*Yes, there will be some spoilers. Watch it on Netflix if you haven’t yet!
Reality check: we’ve spent most of the year under quarantine. At this point, it’s starting to feel like “The Good Place” circa season 1. Like when Eleanor and the gang lived in an isolated community with the nagging feeling that something isn’t quite right.
But whereas our four favorite humans — Eleanor, Chidi, Tahani, and Jason — weren’t initially aware of their actual situation, sadly, we can’t say the same for us. It’s not easy to turn a blind eye to the current sociopolitical climate of the Philippines.
We’re still fighting COVID-19 along with many other issues.
Fast forward to season 2 where Eleanor and friends kept trying to get out of the Bad Place, but it seemed like an endless loop. It feels like that in real life, too. Except, instead of trying to crawl out of hell, we’re just trying to survive amidst a pandemic and many other political-social-economic concerns.
But hey, as BTS said in their recent speech at the 75th UN General Assembly, life goes on.
“The Good Place” protagonists embraced the rigorous challenge of being better human beings to get out of the situation they’re in. And while we’re going to need more than determination and hard work to survive the pandemic (like social distancing and a vaccine), there’s still a lot we can learn from the show.
It’s Never Too Late for You to Turn Over a New Leaf
Eleanor was always caught in the middle of self-serving decisions and good actions. Michael, a literal demon, discovers there’s more to humans than he assumes. Chidi learns that being on the moral high ground doesn’t always make one a good person. Tahani comes face-to-face with the fact that looking good, literally and figuratively, won’t earn her any points in heaven. And Jason, well, we saw how being surrounded by the right company has turned him into a much better version of himself.
It took four seasons, hundreds of afterlives, and a few second chances on earth for four humans and a demon to turn their life around. But they eventually learned the consequences of their actions and behaviors. So it’s never too late for you, too.
Whether it’s making amends with someone or trying to live healthier or simply being a better version of yourself, you can do it. Heck, you’re already halfway there by wanting to do it. Now, the difficult half is actually doing it. But you have to be patient with yourself. Nothing changes in the blink of an eye. You’ll be making slow and steady progress, and before you know it, you’ve reached your goal.
But remember that to move forward, you have to learn from your mistakes, too.
Don’t Expect Anything in Return for Your Good Deeds
One of the first ethical concepts “The Good Place” introduces to viewers is moral imperative.
When Eleanor first asks Chidi for help to be a good person, his main questions was, “Is there a moral imperative to help you?” We’ve asked ourselves this same question many times, in many different ways like “Am I doing the right thing by helping this person?” and “How does this decision affect my system of ethics?”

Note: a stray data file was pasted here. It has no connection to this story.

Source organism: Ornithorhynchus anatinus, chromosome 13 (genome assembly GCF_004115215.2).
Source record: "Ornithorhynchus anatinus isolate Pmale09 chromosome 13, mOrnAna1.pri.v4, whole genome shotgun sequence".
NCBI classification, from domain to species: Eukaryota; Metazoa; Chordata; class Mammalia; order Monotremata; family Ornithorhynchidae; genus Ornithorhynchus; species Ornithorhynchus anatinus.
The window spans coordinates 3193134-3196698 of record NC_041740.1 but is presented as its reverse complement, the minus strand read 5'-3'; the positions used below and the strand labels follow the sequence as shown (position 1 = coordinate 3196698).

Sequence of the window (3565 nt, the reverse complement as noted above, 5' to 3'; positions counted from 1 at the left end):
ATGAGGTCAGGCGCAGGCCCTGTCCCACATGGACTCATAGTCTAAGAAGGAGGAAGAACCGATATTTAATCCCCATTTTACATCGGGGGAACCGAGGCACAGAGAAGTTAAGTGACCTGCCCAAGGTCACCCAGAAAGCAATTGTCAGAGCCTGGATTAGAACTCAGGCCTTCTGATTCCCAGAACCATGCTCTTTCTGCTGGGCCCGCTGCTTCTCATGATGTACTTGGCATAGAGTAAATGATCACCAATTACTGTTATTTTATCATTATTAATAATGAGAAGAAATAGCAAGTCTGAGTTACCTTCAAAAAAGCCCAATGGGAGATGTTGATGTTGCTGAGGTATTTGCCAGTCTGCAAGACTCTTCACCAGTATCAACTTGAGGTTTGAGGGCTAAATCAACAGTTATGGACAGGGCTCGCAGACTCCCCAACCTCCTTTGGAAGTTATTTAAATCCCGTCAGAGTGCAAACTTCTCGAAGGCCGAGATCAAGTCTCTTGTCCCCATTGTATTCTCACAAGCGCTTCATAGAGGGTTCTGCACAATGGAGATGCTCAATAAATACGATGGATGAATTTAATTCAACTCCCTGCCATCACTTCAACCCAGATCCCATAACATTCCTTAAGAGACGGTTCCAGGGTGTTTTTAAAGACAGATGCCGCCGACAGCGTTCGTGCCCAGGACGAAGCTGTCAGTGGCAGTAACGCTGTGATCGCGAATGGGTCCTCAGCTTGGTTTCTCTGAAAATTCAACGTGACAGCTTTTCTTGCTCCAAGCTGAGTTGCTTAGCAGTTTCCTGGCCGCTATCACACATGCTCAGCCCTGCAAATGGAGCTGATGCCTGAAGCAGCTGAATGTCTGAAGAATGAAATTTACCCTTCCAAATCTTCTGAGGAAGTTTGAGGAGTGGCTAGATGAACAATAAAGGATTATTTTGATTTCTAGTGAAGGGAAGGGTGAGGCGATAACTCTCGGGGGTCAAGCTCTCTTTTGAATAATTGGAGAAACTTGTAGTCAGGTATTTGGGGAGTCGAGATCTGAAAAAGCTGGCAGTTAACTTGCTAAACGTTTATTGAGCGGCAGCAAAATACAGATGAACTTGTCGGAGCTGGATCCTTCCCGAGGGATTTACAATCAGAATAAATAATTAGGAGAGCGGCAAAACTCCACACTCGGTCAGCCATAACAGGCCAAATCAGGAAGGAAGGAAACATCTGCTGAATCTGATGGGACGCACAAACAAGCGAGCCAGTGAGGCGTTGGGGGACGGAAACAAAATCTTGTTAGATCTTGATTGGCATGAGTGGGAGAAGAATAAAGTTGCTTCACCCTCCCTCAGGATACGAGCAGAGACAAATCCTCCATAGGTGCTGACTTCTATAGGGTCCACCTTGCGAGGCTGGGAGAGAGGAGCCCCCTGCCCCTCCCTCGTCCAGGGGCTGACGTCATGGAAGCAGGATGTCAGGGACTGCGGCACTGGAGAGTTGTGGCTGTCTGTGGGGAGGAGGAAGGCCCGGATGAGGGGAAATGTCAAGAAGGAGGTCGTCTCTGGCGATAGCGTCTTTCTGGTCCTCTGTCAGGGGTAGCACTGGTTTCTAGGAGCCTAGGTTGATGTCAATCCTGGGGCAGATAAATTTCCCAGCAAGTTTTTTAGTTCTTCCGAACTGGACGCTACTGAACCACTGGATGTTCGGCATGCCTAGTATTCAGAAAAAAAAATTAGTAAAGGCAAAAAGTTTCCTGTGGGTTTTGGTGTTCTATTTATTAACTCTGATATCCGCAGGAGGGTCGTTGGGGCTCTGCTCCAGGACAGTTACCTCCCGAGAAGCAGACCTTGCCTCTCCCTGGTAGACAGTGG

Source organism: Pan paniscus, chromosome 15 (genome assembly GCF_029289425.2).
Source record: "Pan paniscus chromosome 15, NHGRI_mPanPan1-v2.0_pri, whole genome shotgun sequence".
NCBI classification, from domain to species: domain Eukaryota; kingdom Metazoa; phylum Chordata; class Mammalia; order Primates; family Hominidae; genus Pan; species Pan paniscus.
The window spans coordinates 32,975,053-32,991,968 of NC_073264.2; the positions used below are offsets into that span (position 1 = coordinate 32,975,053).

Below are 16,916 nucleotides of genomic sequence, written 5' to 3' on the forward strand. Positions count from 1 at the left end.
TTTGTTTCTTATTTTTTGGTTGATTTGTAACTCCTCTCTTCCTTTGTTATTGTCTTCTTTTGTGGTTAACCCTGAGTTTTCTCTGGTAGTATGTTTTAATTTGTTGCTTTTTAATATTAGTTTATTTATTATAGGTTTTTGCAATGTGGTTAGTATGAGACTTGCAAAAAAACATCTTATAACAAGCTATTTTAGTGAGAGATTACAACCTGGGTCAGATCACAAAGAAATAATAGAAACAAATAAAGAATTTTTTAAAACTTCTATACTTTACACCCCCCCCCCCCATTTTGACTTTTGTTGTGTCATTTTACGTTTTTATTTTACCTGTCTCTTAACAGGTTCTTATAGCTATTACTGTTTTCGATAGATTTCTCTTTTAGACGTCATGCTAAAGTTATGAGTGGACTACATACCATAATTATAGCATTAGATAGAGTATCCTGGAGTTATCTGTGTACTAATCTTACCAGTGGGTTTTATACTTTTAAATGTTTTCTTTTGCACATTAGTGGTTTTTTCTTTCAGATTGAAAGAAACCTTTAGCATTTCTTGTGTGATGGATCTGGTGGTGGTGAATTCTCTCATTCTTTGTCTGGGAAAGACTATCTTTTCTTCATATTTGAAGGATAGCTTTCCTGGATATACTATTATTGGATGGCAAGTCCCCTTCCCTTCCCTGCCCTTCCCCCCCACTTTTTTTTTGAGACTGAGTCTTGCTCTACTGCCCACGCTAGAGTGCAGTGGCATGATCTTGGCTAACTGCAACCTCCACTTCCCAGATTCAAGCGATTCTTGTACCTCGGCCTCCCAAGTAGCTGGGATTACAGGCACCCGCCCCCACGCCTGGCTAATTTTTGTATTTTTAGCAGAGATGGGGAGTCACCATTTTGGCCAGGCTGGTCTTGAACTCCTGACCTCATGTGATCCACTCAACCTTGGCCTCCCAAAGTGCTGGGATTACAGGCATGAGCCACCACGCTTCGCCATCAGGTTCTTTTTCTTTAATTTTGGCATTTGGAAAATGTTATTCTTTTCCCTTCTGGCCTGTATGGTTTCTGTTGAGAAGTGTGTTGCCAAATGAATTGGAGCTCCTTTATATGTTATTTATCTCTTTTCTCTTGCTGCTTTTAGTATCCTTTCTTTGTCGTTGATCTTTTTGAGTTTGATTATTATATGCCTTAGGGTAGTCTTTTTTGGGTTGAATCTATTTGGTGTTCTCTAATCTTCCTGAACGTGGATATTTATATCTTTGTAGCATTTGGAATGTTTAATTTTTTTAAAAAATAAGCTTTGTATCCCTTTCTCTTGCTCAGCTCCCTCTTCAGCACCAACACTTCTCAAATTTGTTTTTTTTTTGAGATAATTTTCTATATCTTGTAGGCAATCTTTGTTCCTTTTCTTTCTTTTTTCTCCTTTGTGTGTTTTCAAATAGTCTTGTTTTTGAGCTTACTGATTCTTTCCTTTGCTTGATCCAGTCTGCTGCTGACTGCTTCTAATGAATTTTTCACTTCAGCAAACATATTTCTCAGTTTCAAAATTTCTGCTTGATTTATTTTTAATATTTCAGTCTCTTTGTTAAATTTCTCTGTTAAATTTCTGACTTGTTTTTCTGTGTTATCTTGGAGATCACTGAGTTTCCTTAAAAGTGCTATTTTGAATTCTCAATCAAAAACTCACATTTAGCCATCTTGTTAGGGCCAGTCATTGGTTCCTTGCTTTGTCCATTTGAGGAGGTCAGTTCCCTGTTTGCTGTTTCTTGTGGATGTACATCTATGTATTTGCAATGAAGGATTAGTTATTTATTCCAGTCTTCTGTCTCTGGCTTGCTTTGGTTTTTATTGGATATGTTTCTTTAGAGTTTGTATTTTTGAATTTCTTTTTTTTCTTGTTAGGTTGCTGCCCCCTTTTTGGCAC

Further down the line, Eleanor and Michael open up the concept of moral desert — what’s the point of being good if you don’t gain anything from it? It also opened a greater discussion of Scanlon’s What We Owe to Each Other. This is a reminder to all viewers that doing good things doesn’t equate to being good.
Even Tahani ended up where she was despite raising billions of dollars for charity because her actions weren’t from the goodness of her heart. Rather, her intentions were one-upping her sister. It was all about ego and a misplaced sense of entitlement and self-righteousness.
So next time you do someone a favor, don’t do it to boost your image or to hold something above their heads. Don’t force yourself to do it because you think you’re socially obliged to. Do it simply because you want to. That’s what makes you a good person.
Simplicity is the Key to a Peaceful State of Mind
In season 3 of “The Good Place,” the protagonists realize that no matter how pure one’s initial intentions are, there will always be unfavorable consequences. And that makes being good more complicated.
For example, the fictional character Douglas Ewing bought his mom a dozen roses and still lost moral points. Why? Because the flowers were grown using toxic pesticides, picked by exploited migrant workers, ordered through a phone made in a sweatshop, and delivered by a company whose processes emit excessive greenhouse gases and whose CEO is a racist sexual harasser. Yeah. It’s a lot.
But as the gang pointed out, these indirect and oftentimes unintended consequences are what make decision-making general more difficult. It goes back to the Trolley Problem introduced in season 2 — would you save five incapacitated people by switching tracks and running over a single person instead?
At the end of the day, even the purest intentions might not have the most ethical consequences. It’s time to get over your decision paralysis and pay attention to your priorities.
That being said, get rid of the mind clutter. Just focus on making informed decisions and doing what you know is right. The simpler your decision-making process is, the clearer our state of mind will be.
Build Your Own Good Place Today!
There are so many things wrong with the world that it’s easier to just go on Netflix and watch the next show on your list. Rewatch “The Good Place,” too, if you want. Catch the things you overlooked, then digest the philosophy and ethics lessons more clearly.
But will simply watching this high concept comedy make you a better person? Well, not really. But it will show you how to live a better and happier life. It will make you more aware of your own “Good Place.” And hey, you’ll get a few good laughs out of it, too.
Now it’s up to you to apply those lessons in your life.